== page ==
# Random Variables

Page Contents

## Measurable Functions

Let ( E, @E ), ( F, @F ) be measurable spaces. A function ~X: E --> F is #~{measurable} ( w.r.t. @E , @F ) _ if ~X ^{-1}( A ) &in. @E, _ &forall. A &in. @F.
[Write ~X ^{-1}( @F ) &subset. @E ].

### Conditions of Measurability

If ~X: E --> F is a function, and @C &subset. 2^F, &sigma.( @C ) = @F, _ then _ ~X is measurable ( w.r.t. @E , @F ) &iff. ~X ^{-1}( @C ) &subset. @E.

Proof
=> : _ obvious.
<= : _ Suppose ~X ^{-1}( C ) &in. @E, _ &forall. C &in. @C. _ Put @B = \{ Λ &in. @F | ~X ^{-1}( Λ ) &in. @E \}, _ then @C &in. @B, _ also @B is a &sigma.-algebra
[ since ~X ^{-1}( &union. Λ_{~i} ) = &union.( ~X ^{-1}( Λ_{~i} ) ); _ ~X ^{-1}( &intersect. Λ_{~i} ) = &intersect.( ~X ^{-1}( Λ_{~i} ) ); _ ~X ^{-1}( Λ^c ) = ( ~X ^{-1}( Λ ) )^c ],
so &sigma.( @C ) &subset. @B but &sigma.( @C ) = @F but @B &subset. @F so @B = @F.

### Composite Measurable Functions

( E, @E ), ( F, @F ), ( G, @G ) measurable spaces, ~X : E --> F measurable ( w.r.t. @E , @F ) _ and _ ~Y : F --> G measurable ( w.r.t. @F , @G )
then _ ~Y o ~X : E --> G measurable ( w.r.t. @E , @G )

## Random Variables

( &Omega., @A, P ) probability space, a #~{random variable} is a measurable function _ ~X: ( &Omega., @A ) --> ( &reals., @B ) _ where _ @B _ = _ @B( &reals. ) _ is the Borel &sigma.-algebra generated by the open sets of &reals..

 &Omega. zDgrmRight{~X, _ } &reals. @A zDgrmLeft{,~X ^{-1}} @B

A sufficient condition for ~X to be a random variable is the following:

A set function _ ~X: ( &Omega., @A ) --> ( &reals., @B( &reals. ) ) is measurable _ <=> _ ~X ^{-1}( ( {-&infty.}, ~x ] ) &in. @A, _ any ~x &in. &reals..
[with the convention that ( {-&infty.}, {-&infty.} ] = &empty. _ and _ ( {-&infty.}, &infty. ] = &reals.. ]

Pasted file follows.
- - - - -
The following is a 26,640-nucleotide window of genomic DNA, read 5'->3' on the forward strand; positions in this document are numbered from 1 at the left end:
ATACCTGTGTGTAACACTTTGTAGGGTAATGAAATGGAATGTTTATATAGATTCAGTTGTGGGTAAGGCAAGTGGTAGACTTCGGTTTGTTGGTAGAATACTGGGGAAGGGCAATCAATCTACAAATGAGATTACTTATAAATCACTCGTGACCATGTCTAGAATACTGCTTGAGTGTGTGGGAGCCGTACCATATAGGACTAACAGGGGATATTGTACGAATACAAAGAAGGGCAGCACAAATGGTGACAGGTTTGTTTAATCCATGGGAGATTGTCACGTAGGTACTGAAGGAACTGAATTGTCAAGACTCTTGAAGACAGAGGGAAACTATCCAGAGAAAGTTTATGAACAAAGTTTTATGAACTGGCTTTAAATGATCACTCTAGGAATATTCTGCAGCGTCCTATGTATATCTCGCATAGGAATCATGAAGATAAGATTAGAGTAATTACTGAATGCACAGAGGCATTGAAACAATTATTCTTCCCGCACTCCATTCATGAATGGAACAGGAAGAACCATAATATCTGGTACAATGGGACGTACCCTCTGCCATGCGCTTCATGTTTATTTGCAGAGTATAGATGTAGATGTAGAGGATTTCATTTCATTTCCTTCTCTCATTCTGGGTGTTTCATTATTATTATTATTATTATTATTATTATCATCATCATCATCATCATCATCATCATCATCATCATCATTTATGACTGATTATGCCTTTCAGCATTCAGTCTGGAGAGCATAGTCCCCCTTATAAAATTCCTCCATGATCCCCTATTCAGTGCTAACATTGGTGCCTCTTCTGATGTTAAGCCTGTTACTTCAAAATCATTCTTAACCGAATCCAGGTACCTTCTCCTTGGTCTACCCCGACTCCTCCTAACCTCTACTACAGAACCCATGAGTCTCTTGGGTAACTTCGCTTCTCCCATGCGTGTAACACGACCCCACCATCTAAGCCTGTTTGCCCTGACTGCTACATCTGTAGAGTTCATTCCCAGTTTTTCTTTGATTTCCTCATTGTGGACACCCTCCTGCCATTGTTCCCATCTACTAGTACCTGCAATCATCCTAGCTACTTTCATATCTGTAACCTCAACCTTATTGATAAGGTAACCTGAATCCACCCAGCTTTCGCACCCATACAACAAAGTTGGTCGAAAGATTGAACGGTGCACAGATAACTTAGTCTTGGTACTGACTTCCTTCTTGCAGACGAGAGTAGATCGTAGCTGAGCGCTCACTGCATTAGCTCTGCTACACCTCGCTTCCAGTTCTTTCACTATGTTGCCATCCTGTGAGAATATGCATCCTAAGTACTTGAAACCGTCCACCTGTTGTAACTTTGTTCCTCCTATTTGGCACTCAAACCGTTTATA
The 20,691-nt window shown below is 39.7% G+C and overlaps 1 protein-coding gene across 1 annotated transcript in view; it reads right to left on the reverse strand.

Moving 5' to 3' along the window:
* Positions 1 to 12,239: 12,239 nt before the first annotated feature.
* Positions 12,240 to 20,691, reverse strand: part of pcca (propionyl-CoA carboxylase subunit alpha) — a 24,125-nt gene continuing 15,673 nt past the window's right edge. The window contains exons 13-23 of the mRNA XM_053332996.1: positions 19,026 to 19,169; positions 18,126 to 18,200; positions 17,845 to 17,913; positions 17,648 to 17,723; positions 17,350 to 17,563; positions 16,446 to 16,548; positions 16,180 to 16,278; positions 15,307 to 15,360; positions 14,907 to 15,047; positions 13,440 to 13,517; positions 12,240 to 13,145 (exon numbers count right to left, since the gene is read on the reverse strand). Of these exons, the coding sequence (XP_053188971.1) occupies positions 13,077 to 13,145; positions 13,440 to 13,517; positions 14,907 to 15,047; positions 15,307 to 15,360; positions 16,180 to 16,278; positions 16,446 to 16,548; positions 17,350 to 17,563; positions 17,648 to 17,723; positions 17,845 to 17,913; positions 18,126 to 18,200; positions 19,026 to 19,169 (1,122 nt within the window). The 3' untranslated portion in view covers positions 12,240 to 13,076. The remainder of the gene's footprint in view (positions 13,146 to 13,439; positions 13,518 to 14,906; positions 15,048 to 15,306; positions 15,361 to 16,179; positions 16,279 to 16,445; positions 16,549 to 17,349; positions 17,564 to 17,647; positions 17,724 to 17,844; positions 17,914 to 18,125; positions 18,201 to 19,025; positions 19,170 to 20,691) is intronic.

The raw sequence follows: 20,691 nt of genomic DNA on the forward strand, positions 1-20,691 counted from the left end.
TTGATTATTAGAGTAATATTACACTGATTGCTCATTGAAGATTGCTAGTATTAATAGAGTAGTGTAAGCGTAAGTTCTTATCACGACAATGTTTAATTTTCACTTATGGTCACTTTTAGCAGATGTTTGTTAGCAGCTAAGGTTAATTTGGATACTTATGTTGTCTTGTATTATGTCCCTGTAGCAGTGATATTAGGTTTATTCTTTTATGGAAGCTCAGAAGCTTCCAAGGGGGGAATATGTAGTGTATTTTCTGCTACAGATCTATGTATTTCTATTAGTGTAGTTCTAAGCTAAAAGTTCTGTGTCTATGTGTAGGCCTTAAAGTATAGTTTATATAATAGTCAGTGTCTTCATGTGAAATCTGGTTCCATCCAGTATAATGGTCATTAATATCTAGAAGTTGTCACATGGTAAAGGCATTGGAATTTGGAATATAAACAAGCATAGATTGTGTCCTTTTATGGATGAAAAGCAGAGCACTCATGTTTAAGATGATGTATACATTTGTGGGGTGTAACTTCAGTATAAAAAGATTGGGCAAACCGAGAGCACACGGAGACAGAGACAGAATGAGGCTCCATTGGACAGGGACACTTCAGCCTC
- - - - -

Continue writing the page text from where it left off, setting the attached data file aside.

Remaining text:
This is a special case of the general result for measurablility of functions.

Let @C _ be the collection of all half open intervals of the form ( {-&infty.}, ~c ]. We need to show that &sigma.( @C _ ) = @B( &reals. ) :

Let @K _ be the collection of all sub-sets K &subset. &reals. which are the countable union of open intervals, i.e. K = &union._{~i &in. &naturals.} ( ~{x_i}, ~{y_i} ], _ {-&infty.} &le. ~{x_i} &le. ~{y_i} &le. &infty., _ &forall. ~i. _ Putting ( ~x, &infty. ] = ( ~x, &infty. ) _ and _ ( ~x, ~y ] = &empty. when ~x = ~y. @K _ is an algebra and @C &subset. @K . So &sigma.( @C _ ) &subset. &sigma.( @K _ ).
Now _ ( ~x, ~y ] = ( {-&infty.}, ~y ] #{&bslash.} ( {-&infty.}, ~x ]

### Law of Random Variable

~X: ( &Omega. , @A ) --> ( &reals. , @B ) random variable. The #~{distribution}, or #~{law} of ~X ( with respect to P ) is the function P ^~X : @B --> [0,1],

P ^~X ( A ) _ = _ P ( \{&omega. | ~X( &omega. ) &in. A\} ) _ = _ P ( ~X ^{-1}( A ) )

This is sometimes written in the form P( ~X &in. A ).

 &Omega. zDgrmRight{~X, _ } &reals. @A zDgrmLeft{ _ , ~X ^{-1}} @B zDgrmDown{P,} zDgrmVtLine{ _ ,P ^~X} [ 0 , 1 ] zDgrmLeft{,}

### Distribution Function

If ~X is a random variable _ ~X: ( &Omega., @A ) --> ( &reals., @B ), and P is a probability measure on ( &Omega., @A ), then we define the #~{(cumulative) distribution function} (#~{c.d.f.}) _ F_~X #: &reals. --> [0,1 ] _ by

F_~X ( ~c ) _ #:= _ P( ~X =< ~c ) _ #:= _ P ^~X ( ( {-&infty.}, ~c ] ) _ = _ P( ~X ^{-1}( ( {-&infty.}, ~c ] ) )

This definition makes sense due to the condition on the measurability of X above. In fact, by the same result we can say that the distribution function completely characterizes the random variable ( w.r.t. probability measure P ).

### Properties of Distribution Functions

Any distribution function F has the following properties:

1. F is non-decreasing: _ ~y > ~x ( &in. &reals. ) _ => _ F( ~y ) >= F( ~x )
2. F is right continuous: _ ~x_{n} &downarrow. ~x _ => _ F( ~x_{n} ) &downarrow. F( ~x )
3. lim_{~x -> {{-&infty.}}} F( ~x ) = 0; _ lim_{~x -> &infty.} F( ~x ) = 1;

Conversely, if any function F satisfies 1 - 3 , then we can find ( construct ) a unique probability measure Q on ( &Omega., @A ), so that F is the distribution function of ~X w.r.t. Q.

## Function of a Random Variable

If ~X is a random variable, and &phi.: &reals. --> &reals. _ is a measurable function, _ then &phi.( ~X ) _ ( = &phi. &comp. ~X ) is also a random variable.

 &Omega. zDgrmRight{~X, _ } &reals. zDgrmRight{&phi. , _ } &reals. @A zDgrmLeft{ _ , ~X ^{-1}} @B zDgrmLeft{ _ , &phi.^{-1}} @B